The case against Mr. Holder eventually was dismissed.
In his complaint, Mr. Holder alleged, in addition to several supplemental state law claims, that the officers had lacked probable cause to effect the arrest, that the officers had discriminated against him on the basis of race and gender and that the officers had violated his due process rights by not interviewing witnesses and by not allowing him to conduct his own investigation.3 The complaint named as defendants the Town of Sandown, Sandown's then-Chief of Police, J. Scott Currier, Officer Morrow and Officer Feather. By the time Mr. Holder brought this action, however, Officer Morrow had left the Sandown Police Department; he never was served and therefore never became a defendant in this action.
The district court granted summary judgment for the defendants on the Fourth Amendment claim. The district court held that, as a matter of law, Mr. Holder's constitutional right to be free from an unreasonable seizure had not been violated. With respect to Officer Feather, moreover, the court determined that, because he had played no role in effecting the arrest, there was no basis for any liability. With respect to the Town, the court determined that there was no evidence of a policy, custom or inadequate hiring and training practices that could constitute the basis of liability. Similarly, with respect to the Chief of Police, the court held there was no evidence that he had encouraged, condoned or acquiesced in any illegal arrest. Failure to take action against the officers after the fact was not sufficient to expose him to liability.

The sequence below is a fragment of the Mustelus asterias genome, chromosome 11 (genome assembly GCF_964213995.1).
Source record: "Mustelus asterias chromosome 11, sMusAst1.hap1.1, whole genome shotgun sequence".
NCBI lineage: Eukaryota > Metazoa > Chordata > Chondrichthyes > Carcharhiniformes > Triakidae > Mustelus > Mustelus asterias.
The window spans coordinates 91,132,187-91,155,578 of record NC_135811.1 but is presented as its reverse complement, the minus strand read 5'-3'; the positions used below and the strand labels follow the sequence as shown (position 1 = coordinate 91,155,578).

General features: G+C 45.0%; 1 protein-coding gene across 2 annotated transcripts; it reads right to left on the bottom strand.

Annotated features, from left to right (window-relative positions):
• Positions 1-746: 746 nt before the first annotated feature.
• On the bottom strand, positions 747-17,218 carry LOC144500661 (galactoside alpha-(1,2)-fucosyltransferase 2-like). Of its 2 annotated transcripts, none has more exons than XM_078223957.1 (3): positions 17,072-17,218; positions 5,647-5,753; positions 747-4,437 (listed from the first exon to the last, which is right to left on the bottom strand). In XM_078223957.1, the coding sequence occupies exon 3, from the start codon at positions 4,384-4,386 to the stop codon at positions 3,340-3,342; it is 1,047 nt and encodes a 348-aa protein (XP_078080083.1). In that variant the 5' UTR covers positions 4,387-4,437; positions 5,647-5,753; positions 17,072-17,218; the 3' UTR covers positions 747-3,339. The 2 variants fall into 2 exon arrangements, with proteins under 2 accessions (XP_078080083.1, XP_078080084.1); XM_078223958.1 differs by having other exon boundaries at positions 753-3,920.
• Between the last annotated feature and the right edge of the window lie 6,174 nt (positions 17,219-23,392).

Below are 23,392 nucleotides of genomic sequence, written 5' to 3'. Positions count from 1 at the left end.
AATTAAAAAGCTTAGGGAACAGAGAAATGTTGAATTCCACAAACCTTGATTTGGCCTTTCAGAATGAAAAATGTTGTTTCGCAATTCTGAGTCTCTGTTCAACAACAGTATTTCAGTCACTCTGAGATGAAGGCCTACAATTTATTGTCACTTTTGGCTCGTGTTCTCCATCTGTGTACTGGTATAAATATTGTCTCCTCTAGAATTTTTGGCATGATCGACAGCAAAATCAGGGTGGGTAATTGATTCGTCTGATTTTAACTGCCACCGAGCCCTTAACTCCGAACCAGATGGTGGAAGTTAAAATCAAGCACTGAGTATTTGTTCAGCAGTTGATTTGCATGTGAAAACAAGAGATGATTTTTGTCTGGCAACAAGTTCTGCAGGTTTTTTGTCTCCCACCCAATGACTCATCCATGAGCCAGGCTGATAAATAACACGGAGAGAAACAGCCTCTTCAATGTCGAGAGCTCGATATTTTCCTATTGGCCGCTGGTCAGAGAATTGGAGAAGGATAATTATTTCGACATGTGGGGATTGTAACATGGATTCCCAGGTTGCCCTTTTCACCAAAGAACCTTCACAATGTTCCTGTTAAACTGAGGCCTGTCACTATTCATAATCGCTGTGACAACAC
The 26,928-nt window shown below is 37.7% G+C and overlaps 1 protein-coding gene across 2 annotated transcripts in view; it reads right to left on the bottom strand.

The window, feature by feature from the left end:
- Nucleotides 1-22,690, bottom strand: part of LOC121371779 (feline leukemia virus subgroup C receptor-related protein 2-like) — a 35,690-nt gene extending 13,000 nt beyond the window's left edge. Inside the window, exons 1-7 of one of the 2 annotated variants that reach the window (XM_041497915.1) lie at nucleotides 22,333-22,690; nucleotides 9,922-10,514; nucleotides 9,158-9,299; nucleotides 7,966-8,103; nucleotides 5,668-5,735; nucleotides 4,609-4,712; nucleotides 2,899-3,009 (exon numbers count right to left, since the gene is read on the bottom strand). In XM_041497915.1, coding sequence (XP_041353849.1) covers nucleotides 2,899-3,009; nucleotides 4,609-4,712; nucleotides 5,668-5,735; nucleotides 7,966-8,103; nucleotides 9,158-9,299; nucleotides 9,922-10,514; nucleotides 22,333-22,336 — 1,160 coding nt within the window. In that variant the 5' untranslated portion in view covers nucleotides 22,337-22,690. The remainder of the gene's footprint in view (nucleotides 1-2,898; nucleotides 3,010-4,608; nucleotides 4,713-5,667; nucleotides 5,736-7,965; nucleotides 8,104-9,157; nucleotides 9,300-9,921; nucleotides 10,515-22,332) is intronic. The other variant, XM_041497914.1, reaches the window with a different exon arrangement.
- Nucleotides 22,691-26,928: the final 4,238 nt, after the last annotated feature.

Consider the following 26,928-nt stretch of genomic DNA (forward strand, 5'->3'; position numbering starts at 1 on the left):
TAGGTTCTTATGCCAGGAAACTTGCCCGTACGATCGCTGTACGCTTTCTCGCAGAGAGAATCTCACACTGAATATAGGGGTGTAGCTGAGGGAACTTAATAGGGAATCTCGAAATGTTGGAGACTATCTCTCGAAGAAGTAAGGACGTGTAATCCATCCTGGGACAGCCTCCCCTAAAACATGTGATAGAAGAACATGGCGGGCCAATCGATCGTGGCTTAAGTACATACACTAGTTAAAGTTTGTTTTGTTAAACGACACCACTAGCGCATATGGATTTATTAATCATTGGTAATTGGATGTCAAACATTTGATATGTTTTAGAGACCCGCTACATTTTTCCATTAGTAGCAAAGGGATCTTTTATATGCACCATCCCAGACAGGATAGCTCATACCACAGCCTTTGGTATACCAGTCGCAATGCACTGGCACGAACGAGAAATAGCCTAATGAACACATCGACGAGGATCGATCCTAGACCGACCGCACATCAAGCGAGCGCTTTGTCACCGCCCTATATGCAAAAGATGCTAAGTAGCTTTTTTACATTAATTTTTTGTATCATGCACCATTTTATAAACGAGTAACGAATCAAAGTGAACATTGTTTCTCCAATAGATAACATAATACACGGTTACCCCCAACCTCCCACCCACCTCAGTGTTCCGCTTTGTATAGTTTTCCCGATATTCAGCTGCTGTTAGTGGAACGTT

The court also granted summary judgment on the remaining federal claims and dismissed the state claims without prejudice. Mr. Holder now appeals the district
court's ruling with respect to whether there was probable cause to effect his arrest.
An arrest is lawful if the officer has " probable cause." Tennessee v. Garner, 471 U.S. 1, 7, 105 S.Ct. 1694, 85 L.Ed.2d 1 (1985). A police officer has probable cause when, at the time of the arrest, the " facts and circumstances...